Background/aims: Recent studies reported significant additional clinical and microbiological improvements when severe adult periodontitis was treated by means of a "one-stage full-mouth" disinfection instead of a standard treatment strategy with consecutive root planings quadrant per quadrant. The one stage full-mouth disinfection procedure involves scaling and root planing of all pockets within 24 h in combination with an extensive application of chlorhexidine to all intra-oral niches such as periodontal pockets, tongue dorsum, tonsils (chairside, and at home for 2 months). This study aims to examine the relative importance of the use of chlorhexidine in the one stage full-mouth disinfection protocol.
Methods: Therefore, 3 groups of 12 patients each with advanced periodontitis were followed, both from a clinical and microbiological point of view, over a period of 8 months. The patients from the control group were scaled and root planed, quadrant per quadrant. at two-week intervals. The 2 other groups underwent a one stage full-mouth scaling and root planing (all pockets within 24 h) with (Fdis) or without (FRp=full-mouth root planing) the adjunctive use of chlorhexidine. At baseline and after 1, 2, 4 and 8 months, the following clinical parameters were recorded: plaque and gingivitis indices, probing depth, bleeding on probing and clinical attachment level. Microbiological samples were taken from different intra-oral niches (tongue, mucosa, saliva and pooled samples from single- and multi-rooted teeth). The samples were cultured on selective and non-selective media in order to evaluate the number of CFU/ml for the key-periodontopathogens. At baseline, an anonymous questionnaire was given to the patients to record the perception of each treatment (post operative pain, fever, swelling etc.).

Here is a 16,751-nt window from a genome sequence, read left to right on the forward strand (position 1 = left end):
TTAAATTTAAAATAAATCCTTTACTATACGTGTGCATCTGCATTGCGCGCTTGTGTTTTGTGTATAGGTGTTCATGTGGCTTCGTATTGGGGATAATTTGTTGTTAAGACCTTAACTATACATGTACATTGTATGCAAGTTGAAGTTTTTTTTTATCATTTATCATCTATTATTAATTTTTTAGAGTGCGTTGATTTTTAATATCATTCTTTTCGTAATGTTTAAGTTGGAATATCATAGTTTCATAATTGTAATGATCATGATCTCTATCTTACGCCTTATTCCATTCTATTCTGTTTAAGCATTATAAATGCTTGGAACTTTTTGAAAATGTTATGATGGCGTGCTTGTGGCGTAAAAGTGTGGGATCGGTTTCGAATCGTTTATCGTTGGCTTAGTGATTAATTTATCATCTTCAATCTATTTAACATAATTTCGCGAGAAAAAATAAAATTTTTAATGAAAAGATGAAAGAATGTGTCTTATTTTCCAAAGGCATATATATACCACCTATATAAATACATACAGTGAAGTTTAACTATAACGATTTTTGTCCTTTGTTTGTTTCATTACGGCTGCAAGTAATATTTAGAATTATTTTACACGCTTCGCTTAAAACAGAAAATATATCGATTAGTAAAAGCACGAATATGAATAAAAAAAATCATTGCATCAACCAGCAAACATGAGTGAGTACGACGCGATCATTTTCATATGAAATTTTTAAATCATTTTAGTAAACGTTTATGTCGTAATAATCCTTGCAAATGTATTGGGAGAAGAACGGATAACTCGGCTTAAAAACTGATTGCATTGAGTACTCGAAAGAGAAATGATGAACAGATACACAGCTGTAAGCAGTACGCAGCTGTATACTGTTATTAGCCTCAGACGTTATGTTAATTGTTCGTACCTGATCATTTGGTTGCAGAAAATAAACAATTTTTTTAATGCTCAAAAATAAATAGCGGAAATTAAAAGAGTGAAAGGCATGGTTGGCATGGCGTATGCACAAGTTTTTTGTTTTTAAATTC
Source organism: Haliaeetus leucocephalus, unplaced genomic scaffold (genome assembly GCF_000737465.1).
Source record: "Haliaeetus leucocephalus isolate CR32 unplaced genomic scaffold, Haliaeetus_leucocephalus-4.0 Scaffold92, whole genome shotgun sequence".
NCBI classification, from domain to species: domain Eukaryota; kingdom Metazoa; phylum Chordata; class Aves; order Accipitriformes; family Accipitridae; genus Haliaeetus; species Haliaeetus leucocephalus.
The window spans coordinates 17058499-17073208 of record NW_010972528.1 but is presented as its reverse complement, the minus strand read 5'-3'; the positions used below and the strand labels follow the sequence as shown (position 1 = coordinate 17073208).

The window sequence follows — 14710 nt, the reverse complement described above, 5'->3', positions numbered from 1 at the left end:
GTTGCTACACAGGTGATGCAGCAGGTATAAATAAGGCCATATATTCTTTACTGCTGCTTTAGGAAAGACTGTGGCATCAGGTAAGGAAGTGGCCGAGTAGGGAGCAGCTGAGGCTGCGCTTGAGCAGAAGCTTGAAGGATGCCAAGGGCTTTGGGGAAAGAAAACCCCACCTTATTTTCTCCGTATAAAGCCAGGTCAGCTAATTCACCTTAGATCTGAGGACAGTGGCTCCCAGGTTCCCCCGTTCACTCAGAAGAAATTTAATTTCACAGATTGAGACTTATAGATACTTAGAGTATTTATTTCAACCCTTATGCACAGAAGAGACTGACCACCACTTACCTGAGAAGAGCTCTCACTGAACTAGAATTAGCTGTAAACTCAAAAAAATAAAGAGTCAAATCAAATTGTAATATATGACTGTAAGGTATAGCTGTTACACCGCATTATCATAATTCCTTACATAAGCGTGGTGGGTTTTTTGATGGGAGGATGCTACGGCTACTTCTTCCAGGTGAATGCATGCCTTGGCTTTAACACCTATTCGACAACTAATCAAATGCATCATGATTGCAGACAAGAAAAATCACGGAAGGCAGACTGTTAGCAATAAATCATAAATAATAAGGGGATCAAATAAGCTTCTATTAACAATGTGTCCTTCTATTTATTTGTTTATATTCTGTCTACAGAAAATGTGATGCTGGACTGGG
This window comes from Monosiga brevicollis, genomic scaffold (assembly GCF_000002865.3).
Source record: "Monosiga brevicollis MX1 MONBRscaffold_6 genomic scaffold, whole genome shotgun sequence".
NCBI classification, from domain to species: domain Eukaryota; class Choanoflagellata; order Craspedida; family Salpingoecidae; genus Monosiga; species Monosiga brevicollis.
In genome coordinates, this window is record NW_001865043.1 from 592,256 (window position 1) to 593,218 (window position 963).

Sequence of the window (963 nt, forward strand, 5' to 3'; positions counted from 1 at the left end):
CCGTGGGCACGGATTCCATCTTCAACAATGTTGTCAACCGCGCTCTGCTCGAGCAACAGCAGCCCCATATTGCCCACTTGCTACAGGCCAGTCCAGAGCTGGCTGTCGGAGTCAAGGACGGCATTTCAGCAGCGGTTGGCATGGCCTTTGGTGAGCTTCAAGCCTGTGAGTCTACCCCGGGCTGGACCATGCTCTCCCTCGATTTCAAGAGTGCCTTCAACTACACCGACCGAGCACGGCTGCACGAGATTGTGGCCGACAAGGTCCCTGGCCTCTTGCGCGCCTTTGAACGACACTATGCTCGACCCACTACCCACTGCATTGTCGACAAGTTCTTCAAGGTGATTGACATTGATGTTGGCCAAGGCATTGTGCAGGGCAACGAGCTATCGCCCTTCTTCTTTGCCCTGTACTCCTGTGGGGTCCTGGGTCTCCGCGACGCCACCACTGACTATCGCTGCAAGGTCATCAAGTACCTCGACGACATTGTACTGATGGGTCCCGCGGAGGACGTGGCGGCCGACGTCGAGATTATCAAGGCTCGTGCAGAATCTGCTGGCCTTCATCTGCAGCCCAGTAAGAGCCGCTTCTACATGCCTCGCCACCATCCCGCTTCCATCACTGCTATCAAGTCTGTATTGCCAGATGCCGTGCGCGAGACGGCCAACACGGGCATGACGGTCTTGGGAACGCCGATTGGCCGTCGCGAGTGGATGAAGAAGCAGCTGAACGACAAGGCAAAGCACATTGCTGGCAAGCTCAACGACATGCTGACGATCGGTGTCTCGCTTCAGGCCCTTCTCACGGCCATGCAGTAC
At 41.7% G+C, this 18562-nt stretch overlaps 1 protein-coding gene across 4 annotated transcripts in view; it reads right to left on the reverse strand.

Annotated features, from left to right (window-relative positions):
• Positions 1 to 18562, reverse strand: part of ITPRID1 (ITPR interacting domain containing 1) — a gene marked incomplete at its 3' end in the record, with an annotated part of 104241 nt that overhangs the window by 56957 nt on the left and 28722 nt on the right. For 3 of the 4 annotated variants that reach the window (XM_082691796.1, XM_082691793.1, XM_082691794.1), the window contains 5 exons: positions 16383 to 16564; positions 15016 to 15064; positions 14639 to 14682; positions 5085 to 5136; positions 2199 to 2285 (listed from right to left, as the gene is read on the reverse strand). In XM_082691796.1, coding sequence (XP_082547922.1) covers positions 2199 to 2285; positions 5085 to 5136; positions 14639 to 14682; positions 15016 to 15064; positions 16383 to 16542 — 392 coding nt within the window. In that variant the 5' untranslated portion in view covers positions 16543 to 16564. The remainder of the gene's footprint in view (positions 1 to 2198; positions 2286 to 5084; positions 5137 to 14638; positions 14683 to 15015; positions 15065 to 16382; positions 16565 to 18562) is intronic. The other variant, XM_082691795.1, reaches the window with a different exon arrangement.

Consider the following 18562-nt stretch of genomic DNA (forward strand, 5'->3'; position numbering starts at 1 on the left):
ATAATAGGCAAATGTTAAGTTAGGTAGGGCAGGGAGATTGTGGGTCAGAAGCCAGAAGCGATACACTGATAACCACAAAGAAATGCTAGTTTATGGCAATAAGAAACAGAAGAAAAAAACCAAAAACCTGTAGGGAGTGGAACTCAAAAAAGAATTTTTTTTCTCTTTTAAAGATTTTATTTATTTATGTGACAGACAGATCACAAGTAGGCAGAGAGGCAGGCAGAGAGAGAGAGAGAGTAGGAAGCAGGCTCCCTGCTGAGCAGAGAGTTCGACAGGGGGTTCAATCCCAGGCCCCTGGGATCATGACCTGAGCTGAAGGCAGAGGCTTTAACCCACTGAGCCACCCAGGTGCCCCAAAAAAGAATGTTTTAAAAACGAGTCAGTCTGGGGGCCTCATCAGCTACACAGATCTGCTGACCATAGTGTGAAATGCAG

Results: All 3 treatment strategies resulted in significant improvements for all clinical parameters, but the Fdis and FRp patients reacted always significantly more favourably than the control group, with an additional probing depth reduction of +/- 1.5 mm and an additional gain in attachment of +/- 2 mm (for pockets > or = 7 mm). Also from a microbiological point of view both the FRp and Fdis patients showed additional improvements when compared to the control group, as well in the reduction of spirochetes and motile organisms as in the number of CFU/ml of the key-pathogens, especially when the subgingival plaque samples were considered. The differences between FRp and Fdis patients were negligible.
Conclusions: These findings suggest that the benefits of a "one-stage full-mouth disinfection" in the treatment of patients suffering from severe adult periodontitis probably results from the full-mouth scaling and root planing within 24 h rather than the beneficial effect of chlorhexidine. The raise in body temperature the second day after the full-mouth scaling and root planing seems to indicate a Shwartzman reaction.